Aside from their shared backgrounds as orphans, the other purpose of this sequence is to underline the cost of using Guardian Forces. Well, the Guardian Force memory issue enters and leaves the main story at this one point, so it’s not much of a pay-off either. At no point later in the tale do they find a way to wage war without Guardian Forces, nor is it ever a goal to them – when Squall says it’s an acceptable price to pay, everyone agrees, and that’s it.


The sequences with Time Compression are more about their own sense of self than their memories, and while memory is a factor in understanding oneself, it’s not crucial to how the scene plays out. The issue that prevents Squall from joining up with the others is that he hasn’t resolved his personal problems with trusting in and relying on other people, and the internal conflict between his frightened need for isolation versus his developing affections for Rinoa and companionship with the others. His memory issues caused by the Guardian Forces don’t really come into play.

As such, the Guardian Force memory crisis really just comes across as a convenient excuse for why all these characters don’t remember being friends from childhood, but there’s no real benefit to setting things up like this anyway. The bonds they develop naturally over the course of the game are much more engaging, whether it’s Zell’s breakdown over giving away Garden’s involvement, Selphie’s drive to stop the missile launch, or Quistis’s unrequited affection for Squall, and her acceptance that it won’t work out.

And now, last of all, let’s talk about Matron.

Matron. That word still invokes irritation in me as easily as it did nearly nineteen years ago. Sorceress Edea is a frightening villain, with unnerving animations, a fashion sense that combines religious iconography with haunted houses, and a distinct lack of humanity. While one can question her way of trying to attain her goals, it’s undeniable that she takes control of the story’s villainy once she enters the tale, spoken of with awe and fear by anyone you talk to, whether students, townsfolk, or even her own soldiers.


However, at this stage of the story, the group has a new conflict introduced, whereby she was effectively their mother, and now they’re suddenly afraid to consider fighting her. A lot of focus is put on this theme, with all of them expressing their hesitation. Worse yet, Seifer’s apparently been told about this plot development, as when you finally encounter him in the end-of-disc confrontation, he immediately tries to taunt them about fighting “Matron”.

It’s just so… artless. From the characters’ perspectives, they’ve barely known about her, and now suddenly they have to care about this conflict in goals. As for the player, there’s been no build-up to this development, beyond Cid inferring that Edea used to be a nice person, so they cannot share in the party’s trepidation. Along with all the other plot twists thrown into this sequence, it really just feels like it was there in a clumsy attempt to add depth to proceedings, but this is not the way to go about that.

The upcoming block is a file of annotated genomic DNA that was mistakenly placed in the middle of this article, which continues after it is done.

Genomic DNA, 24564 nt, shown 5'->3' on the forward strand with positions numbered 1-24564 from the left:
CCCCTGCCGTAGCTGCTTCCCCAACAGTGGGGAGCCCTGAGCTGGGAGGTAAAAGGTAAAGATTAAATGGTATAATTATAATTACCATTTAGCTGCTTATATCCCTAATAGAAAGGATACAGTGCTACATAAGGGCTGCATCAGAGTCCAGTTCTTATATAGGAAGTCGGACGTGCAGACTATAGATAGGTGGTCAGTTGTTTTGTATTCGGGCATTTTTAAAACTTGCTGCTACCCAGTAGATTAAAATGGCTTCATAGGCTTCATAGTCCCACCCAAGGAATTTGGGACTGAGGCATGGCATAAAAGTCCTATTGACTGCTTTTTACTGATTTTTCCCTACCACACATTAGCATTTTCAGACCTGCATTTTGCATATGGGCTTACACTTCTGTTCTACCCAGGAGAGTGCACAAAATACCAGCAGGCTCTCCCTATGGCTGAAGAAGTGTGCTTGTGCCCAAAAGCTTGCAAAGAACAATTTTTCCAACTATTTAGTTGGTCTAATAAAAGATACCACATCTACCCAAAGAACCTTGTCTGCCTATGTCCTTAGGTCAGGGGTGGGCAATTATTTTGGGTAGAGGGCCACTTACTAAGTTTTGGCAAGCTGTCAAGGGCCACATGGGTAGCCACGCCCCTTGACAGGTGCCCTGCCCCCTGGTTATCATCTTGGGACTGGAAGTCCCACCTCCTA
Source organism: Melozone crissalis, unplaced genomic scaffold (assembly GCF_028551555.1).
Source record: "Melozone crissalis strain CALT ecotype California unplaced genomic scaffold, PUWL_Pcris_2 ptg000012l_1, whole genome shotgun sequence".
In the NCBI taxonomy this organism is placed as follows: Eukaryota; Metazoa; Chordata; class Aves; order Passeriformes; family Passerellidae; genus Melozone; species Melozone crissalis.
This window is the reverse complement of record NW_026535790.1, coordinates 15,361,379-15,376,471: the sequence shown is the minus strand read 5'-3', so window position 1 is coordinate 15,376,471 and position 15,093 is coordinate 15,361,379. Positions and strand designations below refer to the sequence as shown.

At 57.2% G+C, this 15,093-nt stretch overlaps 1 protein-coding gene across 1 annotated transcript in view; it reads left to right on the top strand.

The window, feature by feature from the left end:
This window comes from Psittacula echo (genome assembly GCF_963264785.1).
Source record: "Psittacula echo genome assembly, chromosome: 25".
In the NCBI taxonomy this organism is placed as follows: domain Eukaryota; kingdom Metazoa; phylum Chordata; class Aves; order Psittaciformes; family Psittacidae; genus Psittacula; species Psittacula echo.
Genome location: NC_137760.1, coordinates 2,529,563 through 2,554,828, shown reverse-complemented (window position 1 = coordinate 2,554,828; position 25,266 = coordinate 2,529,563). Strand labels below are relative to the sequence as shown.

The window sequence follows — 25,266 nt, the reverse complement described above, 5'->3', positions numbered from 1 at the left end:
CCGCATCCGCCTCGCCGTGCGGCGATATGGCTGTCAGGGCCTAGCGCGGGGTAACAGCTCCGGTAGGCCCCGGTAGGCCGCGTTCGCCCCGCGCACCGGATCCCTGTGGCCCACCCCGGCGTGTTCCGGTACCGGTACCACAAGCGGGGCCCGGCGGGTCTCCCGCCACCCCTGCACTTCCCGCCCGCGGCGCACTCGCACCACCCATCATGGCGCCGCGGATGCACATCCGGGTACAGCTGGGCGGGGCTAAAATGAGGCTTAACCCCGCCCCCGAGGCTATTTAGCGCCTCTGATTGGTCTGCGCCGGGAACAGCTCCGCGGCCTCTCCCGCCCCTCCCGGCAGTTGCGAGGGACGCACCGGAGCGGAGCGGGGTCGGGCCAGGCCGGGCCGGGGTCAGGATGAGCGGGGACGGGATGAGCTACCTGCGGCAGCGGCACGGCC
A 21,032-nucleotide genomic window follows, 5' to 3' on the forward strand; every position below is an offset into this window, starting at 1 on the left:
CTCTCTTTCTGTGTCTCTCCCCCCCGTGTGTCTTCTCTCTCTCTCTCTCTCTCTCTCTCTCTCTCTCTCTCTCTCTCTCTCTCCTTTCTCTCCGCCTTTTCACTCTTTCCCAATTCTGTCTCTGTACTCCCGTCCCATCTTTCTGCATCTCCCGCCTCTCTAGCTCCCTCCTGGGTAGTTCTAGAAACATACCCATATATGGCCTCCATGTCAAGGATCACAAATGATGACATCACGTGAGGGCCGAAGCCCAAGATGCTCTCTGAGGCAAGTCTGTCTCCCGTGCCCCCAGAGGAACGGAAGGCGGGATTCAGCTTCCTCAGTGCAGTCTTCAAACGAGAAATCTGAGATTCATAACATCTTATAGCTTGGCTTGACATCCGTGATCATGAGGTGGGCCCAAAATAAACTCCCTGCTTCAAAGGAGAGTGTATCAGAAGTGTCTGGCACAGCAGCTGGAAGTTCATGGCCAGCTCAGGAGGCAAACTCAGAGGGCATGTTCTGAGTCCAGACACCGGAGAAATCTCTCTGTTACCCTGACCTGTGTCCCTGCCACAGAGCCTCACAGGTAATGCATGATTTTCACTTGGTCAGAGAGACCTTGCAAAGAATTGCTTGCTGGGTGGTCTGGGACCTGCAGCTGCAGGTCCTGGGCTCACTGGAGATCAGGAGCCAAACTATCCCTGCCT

Sure, the villain in FFXIII didn’t exactly ooze depth, but at least he didn’t suddenly turn out to be Lightning’s uncle or something.

It completely changes your perspective on Edea, but not in a good way. At best, this is the writer’s way of trying to disconnect you from seeing Edea as an enemy ahead of the twist that Edea isn’t the real villain. You have to be very careful about connecting too many characters so conveniently, and there are better ways of doing that. Look at President Vinzer Deling – Rinoa hated him, but she didn’t have a personal conflict with him beyond what he’d done to Timber. It was Zone and Watts whose fathers’ corpses were desecrated by Deling.


Edea was already Cid’s wife, and Cid set up Garden with her after she warned him about needing to oppose “the sorceress”. That Squall and the others, disaffected orphans and rebels, would end up in contact with the Garden made sense and didn’t need this extra link. It’s easy to accept that students of the Garden would be recruited to face the sorceress. It’s easy to accept that Seifer, during a holiday, had a romance that led to him introducing Rinoa to Cid.

What is harder to accept is that Squall, Irvine, Selphie, Quistis, Zell, and Seifer knew each other before Garden when they all lived at an orphanage for their formative years, met Ellone there, regarded Edea as their mother, then all went off to different Gardens where most of them proceeded to lose their memories, before being called together through a variety of circumstances in a world-spanning crisis, failed to recognise each other, were all supported by Ellone who never contacted them directly, and fought against the sorceress Edea, who chose to make Seifer her chief minion, and finally all recognised each other and remembered their past the moment one of them brought it up.

That’s not to mention all of the issues with what they do and don’t remember, or when their memories actually cut off.

It’s just a mess, and none of it was needed. If we’re expected to care about Edea as their adoptive mother, then feature her as a character they remember (and lost) earlier in the story under a different name, and then eventually reveal to us that the sorceress and the kindly Matron are one and the same. Without that build-up, it’s impossible to care that these poor students are going to have to face off against their “beloved” Matron.


What I did like in this scene was when Irvine summarised how they’d all gone on their separate paths and been forced to grow up in this conflict-driven world. Surrounded by the ruined basketball court, it was a particularly poignant moment. It’s just a shame that everything around it was such a let-down.

Now that I’ve finally voiced all of that, let’s forget it ever happened (blame the GFs) and get back to the stuff that really matters next time.